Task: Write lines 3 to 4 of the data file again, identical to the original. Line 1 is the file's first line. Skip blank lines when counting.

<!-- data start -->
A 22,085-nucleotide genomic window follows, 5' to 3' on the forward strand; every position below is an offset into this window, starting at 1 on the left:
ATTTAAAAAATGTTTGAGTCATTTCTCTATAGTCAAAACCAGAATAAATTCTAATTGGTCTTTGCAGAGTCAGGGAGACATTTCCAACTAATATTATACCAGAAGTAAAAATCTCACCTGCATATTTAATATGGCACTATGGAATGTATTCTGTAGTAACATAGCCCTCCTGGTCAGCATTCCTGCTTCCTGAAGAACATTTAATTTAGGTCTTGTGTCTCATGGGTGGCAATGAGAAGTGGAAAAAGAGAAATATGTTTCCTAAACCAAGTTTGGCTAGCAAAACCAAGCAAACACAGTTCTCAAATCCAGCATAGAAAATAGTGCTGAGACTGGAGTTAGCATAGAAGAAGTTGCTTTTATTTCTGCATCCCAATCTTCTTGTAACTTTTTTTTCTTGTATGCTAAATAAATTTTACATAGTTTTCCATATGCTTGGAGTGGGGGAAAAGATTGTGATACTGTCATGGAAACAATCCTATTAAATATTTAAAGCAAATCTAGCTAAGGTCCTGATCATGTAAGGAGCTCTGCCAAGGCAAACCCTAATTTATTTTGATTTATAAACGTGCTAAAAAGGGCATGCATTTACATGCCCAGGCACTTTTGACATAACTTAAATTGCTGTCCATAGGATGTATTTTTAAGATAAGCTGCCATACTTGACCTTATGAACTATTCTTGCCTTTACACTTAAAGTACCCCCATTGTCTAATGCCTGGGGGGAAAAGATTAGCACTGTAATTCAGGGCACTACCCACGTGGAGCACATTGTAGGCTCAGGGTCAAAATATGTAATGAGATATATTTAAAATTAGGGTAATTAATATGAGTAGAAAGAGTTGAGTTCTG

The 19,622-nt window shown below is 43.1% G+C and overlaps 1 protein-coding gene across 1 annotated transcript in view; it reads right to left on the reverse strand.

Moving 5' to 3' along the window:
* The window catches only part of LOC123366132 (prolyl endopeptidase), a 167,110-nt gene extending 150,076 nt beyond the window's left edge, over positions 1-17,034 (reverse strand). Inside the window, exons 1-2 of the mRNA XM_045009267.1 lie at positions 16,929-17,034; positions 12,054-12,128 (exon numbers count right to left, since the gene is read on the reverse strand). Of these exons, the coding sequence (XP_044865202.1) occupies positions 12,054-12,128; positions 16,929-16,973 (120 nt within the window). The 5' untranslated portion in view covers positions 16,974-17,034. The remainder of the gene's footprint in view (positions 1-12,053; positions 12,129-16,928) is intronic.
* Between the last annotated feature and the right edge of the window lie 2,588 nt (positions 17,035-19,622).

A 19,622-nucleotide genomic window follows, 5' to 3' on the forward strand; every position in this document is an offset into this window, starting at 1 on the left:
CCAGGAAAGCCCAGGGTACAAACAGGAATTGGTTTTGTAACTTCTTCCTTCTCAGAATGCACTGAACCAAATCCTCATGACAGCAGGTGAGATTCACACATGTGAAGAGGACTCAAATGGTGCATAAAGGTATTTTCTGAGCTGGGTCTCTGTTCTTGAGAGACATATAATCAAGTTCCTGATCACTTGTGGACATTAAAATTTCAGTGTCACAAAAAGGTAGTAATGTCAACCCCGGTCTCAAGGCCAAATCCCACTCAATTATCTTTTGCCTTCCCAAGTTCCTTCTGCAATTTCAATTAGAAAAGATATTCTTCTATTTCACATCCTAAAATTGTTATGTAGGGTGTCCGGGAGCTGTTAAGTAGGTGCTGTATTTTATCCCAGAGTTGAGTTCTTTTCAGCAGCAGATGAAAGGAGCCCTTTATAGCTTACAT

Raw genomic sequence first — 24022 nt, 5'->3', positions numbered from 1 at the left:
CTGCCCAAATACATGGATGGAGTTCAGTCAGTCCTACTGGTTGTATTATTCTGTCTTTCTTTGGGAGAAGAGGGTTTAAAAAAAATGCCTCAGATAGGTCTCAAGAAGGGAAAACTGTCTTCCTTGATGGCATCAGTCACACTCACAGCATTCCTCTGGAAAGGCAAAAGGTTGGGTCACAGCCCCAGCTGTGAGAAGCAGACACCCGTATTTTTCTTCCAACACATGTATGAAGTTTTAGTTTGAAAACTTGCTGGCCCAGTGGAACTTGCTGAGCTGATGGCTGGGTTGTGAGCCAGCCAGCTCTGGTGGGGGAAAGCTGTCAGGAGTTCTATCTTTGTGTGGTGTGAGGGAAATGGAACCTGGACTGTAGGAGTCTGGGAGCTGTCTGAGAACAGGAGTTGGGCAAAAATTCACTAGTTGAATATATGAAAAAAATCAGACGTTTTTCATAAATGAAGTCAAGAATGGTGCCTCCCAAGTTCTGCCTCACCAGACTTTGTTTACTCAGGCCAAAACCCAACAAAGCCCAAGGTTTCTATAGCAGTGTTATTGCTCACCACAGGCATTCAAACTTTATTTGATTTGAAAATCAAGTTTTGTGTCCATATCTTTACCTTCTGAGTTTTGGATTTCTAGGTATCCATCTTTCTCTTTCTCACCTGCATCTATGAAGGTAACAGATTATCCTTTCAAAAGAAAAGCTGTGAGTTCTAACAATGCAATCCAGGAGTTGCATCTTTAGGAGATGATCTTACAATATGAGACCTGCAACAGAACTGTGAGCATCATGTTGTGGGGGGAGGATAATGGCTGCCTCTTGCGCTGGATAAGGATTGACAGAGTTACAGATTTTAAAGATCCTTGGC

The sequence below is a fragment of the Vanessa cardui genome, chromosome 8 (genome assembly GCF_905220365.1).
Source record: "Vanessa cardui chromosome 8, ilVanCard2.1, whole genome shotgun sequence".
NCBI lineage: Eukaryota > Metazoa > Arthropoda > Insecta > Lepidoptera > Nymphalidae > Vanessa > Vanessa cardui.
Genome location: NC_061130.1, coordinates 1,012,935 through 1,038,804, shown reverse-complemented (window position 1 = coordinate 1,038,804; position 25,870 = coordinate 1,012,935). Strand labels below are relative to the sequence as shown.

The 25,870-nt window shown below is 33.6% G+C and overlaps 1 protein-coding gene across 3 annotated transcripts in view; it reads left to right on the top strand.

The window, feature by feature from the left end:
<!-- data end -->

The 19,622-nt window shown below is 43.1% G+C and overlaps 1 protein-coding gene across 1 annotated transcript in view; it reads right to left on the reverse strand.

Moving 5' to 3' along the window: